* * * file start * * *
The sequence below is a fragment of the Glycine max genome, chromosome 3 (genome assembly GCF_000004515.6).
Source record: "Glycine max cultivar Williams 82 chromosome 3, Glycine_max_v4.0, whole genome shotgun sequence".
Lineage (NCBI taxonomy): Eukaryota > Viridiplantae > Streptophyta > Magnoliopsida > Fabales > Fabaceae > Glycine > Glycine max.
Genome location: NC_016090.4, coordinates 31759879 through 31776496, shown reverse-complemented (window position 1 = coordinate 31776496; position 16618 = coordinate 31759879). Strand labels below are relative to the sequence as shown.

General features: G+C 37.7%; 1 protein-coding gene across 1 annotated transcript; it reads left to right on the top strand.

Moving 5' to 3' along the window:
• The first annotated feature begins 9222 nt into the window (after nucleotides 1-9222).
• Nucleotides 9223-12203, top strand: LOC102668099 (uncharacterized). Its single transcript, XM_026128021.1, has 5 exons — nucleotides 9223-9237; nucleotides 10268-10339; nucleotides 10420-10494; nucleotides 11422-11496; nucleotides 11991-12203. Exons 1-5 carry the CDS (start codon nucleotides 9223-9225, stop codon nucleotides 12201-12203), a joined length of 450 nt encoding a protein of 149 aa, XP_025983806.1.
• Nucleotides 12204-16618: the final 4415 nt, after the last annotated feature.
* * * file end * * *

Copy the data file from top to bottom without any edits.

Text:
The sequence below is a fragment of the Glycine max genome, chromosome 3 (genome assembly GCF_000004515.6).
Source record: "Glycine max cultivar Williams 82 chromosome 3, Glycine_max_v4.0, whole genome shotgun sequence".
Lineage (NCBI taxonomy): Eukaryota > Viridiplantae > Streptophyta > Magnoliopsida > Fabales > Fabaceae > Glycine > Glycine max.
Genome location: NC_016090.4, coordinates 31759879 through 31776496, shown reverse-complemented (window position 1 = coordinate 31776496; position 16618 = coordinate 31759879). Strand labels below are relative to the sequence as shown.

General features: G+C 37.7%; 1 protein-coding gene across 1 annotated transcript; it reads left to right on the top strand.

Moving 5' to 3' along the window:
• The first annotated feature begins 9222 nt into the window (after nucleotides 1-9222).
• Nucleotides 9223-12203, top strand: LOC102668099 (uncharacterized). Its single transcript, XM_026128021.1, has 5 exons — nucleotides 9223-9237; nucleotides 10268-10339; nucleotides 10420-10494; nucleotides 11422-11496; nucleotides 11991-12203. Exons 1-5 carry the CDS (start codon nucleotides 9223-9225, stop codon nucleotides 12201-12203), a joined length of 450 nt encoding a protein of 149 aa, XP_025983806.1.
• Nucleotides 12204-16618: the final 4415 nt, after the last annotated feature.